The doctor finally came into the room, but didn’t look pleased. In fact, he looked more upset than anything. The first words to come out of his mouth were, “I hate to tell you bad news after waiting here at the hospital for nearly six hours now altogether…but, you had some sort of complication during your pregnancy that we are unaware of, and you are miscarrying.” My heart sunk into my stomach. I just wanted to throw my head down into the pillow of that hospital bed and scream. I would have done it, too, if it weren’t for me holding my fifteen month old son, Marston. Knowing I was holding my son, I tried to stay as positive as I could. On the way out going to the other side of the hospital to get to our vehicle, my husband held my hand and took our son. As soon as we walked out of those hospital doors to go outside, I leaned up against my husband’s shoulder as we were walking and I started crying. I was so upset, so heartbroken.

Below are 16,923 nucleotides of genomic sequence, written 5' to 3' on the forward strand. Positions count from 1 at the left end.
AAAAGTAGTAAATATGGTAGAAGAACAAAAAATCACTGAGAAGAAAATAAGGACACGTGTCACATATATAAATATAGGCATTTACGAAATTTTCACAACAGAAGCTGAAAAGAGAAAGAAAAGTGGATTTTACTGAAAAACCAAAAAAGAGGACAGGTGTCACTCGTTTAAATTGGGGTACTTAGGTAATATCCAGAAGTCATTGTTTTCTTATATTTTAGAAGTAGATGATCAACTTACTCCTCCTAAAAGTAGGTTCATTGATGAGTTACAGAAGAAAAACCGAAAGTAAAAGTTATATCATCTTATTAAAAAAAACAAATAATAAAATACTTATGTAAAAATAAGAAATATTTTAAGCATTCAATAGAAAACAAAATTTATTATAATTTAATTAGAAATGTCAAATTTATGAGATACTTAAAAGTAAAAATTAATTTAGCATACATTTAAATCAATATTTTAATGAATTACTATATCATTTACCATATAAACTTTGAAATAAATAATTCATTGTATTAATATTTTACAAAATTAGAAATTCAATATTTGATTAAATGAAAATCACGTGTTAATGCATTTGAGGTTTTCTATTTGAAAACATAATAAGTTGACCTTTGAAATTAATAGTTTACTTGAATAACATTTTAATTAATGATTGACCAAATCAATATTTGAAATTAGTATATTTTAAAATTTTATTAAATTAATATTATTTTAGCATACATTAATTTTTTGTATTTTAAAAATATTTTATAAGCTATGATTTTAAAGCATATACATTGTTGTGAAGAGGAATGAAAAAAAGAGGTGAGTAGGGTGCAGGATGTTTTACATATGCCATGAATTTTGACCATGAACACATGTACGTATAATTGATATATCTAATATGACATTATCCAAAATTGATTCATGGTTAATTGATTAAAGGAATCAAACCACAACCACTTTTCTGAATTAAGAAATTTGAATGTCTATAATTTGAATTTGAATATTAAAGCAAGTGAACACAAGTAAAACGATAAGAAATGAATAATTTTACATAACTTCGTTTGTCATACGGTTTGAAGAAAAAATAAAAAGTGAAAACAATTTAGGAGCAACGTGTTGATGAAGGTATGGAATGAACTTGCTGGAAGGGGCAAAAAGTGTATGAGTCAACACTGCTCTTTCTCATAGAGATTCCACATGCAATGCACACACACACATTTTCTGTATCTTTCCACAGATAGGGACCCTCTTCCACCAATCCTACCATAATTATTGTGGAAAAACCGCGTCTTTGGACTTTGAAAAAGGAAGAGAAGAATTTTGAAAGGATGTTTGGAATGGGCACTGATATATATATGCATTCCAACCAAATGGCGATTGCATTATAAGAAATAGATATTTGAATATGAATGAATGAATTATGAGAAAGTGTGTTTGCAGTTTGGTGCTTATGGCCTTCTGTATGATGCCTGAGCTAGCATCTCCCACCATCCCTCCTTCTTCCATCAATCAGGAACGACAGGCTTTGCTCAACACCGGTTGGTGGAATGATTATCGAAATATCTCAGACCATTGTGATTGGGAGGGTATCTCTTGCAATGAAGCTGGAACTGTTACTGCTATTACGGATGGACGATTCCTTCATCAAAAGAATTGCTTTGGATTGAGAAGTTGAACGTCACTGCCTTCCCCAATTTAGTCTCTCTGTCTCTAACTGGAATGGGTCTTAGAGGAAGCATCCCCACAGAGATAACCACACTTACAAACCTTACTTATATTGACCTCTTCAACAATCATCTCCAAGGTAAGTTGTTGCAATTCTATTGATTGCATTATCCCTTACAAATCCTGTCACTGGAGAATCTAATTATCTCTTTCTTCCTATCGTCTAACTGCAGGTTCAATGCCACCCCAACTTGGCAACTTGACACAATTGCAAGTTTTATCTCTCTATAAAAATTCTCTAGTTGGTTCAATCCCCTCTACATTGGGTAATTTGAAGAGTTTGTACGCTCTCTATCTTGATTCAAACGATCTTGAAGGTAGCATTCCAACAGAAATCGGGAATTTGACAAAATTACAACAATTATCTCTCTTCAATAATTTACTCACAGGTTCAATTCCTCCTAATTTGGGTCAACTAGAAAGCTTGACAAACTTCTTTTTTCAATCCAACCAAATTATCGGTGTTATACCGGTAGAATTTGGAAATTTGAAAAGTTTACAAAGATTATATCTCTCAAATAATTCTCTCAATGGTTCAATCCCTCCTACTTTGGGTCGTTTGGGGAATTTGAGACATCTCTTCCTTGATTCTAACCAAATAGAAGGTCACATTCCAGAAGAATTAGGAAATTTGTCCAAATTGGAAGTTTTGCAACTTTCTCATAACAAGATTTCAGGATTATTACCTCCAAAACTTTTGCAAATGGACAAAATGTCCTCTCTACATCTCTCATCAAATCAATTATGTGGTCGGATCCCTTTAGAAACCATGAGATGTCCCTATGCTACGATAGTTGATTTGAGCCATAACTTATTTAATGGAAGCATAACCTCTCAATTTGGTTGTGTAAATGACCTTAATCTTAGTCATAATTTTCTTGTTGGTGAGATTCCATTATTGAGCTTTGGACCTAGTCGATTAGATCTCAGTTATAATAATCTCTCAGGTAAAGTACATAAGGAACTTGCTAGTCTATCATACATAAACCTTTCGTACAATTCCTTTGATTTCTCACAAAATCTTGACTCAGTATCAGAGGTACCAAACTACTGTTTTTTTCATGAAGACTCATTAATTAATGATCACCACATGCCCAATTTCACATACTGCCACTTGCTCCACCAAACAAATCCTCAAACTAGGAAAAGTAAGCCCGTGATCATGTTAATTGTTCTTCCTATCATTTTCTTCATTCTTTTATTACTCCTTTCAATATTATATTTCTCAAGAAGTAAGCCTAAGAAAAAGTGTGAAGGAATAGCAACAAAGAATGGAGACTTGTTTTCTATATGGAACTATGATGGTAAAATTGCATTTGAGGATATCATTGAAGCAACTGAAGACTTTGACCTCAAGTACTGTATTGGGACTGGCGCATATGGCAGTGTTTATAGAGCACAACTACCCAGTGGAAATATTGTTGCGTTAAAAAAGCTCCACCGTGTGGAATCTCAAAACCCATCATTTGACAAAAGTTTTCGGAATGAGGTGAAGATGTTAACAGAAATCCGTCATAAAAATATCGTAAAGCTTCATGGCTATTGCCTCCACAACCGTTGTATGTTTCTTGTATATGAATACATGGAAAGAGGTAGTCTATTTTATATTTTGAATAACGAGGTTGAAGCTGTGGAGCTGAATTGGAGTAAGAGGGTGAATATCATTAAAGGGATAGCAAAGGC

It was my second miscarriage in the same year, and I fear each and every day that there’s a huge chance that I may no longer be able to conceive anymore children and carry to full term. I fear that in the long run, my husband is going to get discouraged as well. I’ve learned one thing with having my babies go to Heaven. You always hope for the best, but expect the worst.   I sometimes wish that I could talk to others about my situation, but more than half of the people I communicate with don’t even understand what it’s like to go through what I have, twice. They apologize, they make remarks like, “I don’t know how you can’t honestly be crying right now, I’d be pouring my eyes out.” I sometimes even just sit outside in the cold, windy weather and just think about what it would have been like to have my first angel baby here in my arms today, and my second one moving around inside of me still. I’m always going to be filled with that wonder.   One thing that has so far been able to make me have a little bit of positivity when thinking about those two, along with my son and husband making me happy altogether, is something a man from my church had said. (I guess you can say I have somewhat of a strong faith.) He said, “Don’t get discouraged, it’s not you that’s what is wrong. It’s the soul that was trying to enter the body that was forming inside of you. It was too strong for it.” The more and more I think about it, the more I feel maybe he’s right. Maybe Heavenly Father made a soul too perfect to be in a human form, which is why he sends them back to Heaven with him, and maybe that’s why we suffer losing our angels.